Saturday, November 27, 1999
ALS patients, friends refuse to be defeated
BY KAREN SAMPLES
The Cincinnati Enquirer
EDGEWOOD, Ky. Kevin Heidrich and Cindy Shaw Crispen threw a party the other day. Against all odds, it had the spirit of a celebration.
Both almost certainly will die of Lou Gehrig's disease, formally known as amyotrophic lateral sclerosis.
Both also think medicine will defeat ALS someday. Other lives will be spared, and these two Northern Kentuckians will have played a role in that victory.
So they had a party. There was much eating of cake and hugging of friends.
Mr. Heidrich's buddies talked about his days as a quarterback at Dixie Heights High School, and about that time they all got caught skinny-dipping at a country club.
Mrs. Crispen, who went to Bishop Brossart High School in Alexandria, was surrounded by her own friends and relatives.
They know her as a prolific writer of comforting notes. When she lost the use of her hands, a friend volunteered to take over the job.
Cindy is one of the most thoughtful people I've ever met, says Mary Falk, the volunteer letter-writer.
Mrs. Crispen grew up in Cold Spring and Mr. Heidrich in Edgewood.
They didn't know each other until ALS struck and mutual friends introduced them.
Now they share a destiny and an outlook: They won't be victims. They will make a difference together.
The party took place in Edgewood, where Mr. Heidrich lives with his wife, Jill, and his children, ages 5 and 8. With Mrs. Crispen beaming from her wheelchair, he formally announced that he and his friends would be donating $8,000 toward an endowment for ALS research at the University of Kentucky.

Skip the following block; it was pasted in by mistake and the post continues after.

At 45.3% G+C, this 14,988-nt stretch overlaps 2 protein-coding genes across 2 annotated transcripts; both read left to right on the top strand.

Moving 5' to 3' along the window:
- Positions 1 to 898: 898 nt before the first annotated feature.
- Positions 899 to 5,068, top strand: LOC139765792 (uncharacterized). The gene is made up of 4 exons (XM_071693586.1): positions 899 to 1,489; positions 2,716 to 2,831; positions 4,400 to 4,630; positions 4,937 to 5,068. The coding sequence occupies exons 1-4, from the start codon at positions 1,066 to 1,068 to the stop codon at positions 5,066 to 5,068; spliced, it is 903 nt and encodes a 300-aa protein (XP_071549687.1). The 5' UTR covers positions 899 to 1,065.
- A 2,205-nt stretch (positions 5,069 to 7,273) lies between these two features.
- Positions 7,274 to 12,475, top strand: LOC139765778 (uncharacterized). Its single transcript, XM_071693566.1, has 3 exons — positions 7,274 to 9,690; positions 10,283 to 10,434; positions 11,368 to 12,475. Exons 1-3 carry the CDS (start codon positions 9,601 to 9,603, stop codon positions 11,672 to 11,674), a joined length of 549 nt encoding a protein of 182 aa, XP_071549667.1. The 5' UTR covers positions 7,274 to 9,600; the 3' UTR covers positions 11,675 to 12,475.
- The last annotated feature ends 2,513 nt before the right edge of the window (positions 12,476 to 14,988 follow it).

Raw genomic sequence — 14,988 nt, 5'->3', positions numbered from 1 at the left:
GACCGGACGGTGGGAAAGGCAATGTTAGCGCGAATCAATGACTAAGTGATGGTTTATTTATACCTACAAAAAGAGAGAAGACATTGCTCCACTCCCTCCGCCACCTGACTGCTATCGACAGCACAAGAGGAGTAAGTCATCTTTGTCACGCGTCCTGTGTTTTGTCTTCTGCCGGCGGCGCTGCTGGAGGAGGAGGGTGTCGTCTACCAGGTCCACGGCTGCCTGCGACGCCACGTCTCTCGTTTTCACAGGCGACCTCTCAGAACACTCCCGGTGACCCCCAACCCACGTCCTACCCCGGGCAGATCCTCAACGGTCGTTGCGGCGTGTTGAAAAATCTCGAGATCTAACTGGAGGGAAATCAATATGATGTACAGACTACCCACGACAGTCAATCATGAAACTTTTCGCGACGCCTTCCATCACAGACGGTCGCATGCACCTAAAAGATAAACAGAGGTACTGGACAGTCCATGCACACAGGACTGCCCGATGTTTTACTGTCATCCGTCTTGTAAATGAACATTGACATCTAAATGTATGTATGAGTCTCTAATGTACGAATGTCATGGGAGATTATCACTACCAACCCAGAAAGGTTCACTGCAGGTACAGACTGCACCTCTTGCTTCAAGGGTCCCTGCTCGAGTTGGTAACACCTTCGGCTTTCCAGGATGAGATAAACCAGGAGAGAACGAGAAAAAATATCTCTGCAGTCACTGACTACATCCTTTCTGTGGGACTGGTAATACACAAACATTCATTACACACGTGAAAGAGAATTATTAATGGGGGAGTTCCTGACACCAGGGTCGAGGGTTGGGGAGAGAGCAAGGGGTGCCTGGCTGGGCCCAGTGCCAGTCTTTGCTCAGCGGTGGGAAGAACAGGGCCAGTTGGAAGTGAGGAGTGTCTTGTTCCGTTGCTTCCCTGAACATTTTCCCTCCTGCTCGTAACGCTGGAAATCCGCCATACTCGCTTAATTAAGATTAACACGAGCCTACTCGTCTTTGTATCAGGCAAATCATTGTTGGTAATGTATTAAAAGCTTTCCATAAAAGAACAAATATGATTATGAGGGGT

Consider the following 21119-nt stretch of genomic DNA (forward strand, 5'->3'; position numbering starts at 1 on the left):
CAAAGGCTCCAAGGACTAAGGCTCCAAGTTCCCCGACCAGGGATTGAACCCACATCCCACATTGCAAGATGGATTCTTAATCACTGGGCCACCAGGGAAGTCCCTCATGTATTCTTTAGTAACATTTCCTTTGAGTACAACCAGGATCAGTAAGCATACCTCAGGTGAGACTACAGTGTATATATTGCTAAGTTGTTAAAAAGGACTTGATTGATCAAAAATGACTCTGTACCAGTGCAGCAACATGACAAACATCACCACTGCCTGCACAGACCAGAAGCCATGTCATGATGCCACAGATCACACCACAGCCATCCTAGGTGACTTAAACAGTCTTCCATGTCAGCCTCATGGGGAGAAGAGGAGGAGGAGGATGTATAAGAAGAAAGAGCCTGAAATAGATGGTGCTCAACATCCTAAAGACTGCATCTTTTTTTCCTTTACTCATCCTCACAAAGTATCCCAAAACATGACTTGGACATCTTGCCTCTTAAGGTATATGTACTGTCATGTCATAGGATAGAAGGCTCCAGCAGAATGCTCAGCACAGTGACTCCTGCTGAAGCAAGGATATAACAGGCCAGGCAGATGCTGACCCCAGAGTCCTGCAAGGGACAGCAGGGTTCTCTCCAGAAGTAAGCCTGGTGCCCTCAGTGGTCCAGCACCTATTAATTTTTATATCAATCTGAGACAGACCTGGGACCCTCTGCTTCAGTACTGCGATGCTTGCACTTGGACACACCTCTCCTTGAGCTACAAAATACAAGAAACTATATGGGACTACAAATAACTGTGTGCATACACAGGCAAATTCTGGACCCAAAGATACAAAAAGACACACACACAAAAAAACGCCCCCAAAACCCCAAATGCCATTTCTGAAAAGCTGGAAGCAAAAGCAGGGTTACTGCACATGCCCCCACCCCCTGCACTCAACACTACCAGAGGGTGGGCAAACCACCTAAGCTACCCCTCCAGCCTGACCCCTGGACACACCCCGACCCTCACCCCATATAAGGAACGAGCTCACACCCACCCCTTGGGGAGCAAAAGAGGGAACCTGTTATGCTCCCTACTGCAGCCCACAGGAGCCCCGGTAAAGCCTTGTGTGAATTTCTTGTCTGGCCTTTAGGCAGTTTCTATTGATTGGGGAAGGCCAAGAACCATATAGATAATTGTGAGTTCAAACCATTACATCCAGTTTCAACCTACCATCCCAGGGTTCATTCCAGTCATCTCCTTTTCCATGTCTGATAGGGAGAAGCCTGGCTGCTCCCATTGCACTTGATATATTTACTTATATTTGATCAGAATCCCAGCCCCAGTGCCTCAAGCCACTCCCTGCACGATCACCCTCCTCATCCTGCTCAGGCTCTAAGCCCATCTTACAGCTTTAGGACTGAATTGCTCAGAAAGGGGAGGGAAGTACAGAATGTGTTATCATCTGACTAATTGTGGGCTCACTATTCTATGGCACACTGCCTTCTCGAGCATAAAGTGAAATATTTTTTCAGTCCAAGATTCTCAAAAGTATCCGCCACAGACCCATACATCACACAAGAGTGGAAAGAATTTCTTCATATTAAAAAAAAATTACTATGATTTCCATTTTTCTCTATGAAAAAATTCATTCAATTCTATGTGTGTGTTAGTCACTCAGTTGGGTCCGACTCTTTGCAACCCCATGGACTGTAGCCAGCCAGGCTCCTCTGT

Establishing the fund was Mrs. Crispen's idea. Her doctor, UK neurologist Ed Kasarskis, wants to concentrate full time on finding a cure.
UK needed $10,000 to start the endowment process. Mrs. Crispen had raised $2,000 on her own.
ALS affects nerves in the brain and spinal cord. Muscles
gradually lose their function. Atrophy and paralysis set in. The disease is relatively uncommon 30,000 cases nationwide but especially brutal.
Patients remain mentally alert even as they lose the ability to speak, swallow and breathe.
Lou Gehrig, the Yankees baseball great, died of ALS, so his name is often associated with it.
In this decade, the best-seller Tuesdays with Morrie has drawn further attention to the disorder. A television movie based on the book will air Dec. 5.
Mr. Heidrich, 38, was diagnosed last year after experiencing weakness and twinges in his right arm. Friends reeled at the news, then rallied, forming Team 7 in honor of Mr. Heidrich's jersey number from his football days.
This summer, Team 7 organized a golf outing at Summit Hills Country Club, to establish an education fund for the Heidrich children. The group hoped to raise $8,000 but ended up with $70,000 a testament to Mr. Heidrich's popularity.
We're not going to let Kevin go through this by himself, says Joe McGinnis, an old friend who lives in Hebron.
If the roles were reversed, Kevin would be the first in line doing this for the rest of us, says Ken Lange of Fort Wright.
The same is often said of Mrs. Crispen, 43.
She lives in Louisville with her husband and two children, ages 9 and 3. Her ALS was diagnosed several years ago; she now depends on a caretaker for basic tasks such as brushing her hair.
Her voice will be the next thing to go. On some days, she can't help but despair. Not at this party, though.
A blue and white cake says, Team 7 & UK ... working to strike out ALS. People keep stopping to shake Mrs. Crispen's hand, pat her shoulders, murmur encouraging words.
She thinks about the $2,000 she had in September, and the $10,000 in the fund today.
There is hope for a cure. She can look ahead to a better day, even if it belongs to somebody else.
We have so much to be grateful for already, she says.
To contribute to the fund assisting Kevin Heidrich, make checks payable to The Kevin Fund Fighting ALS. They can be dropped off or mailed to any branch of Fifth Third Bank.
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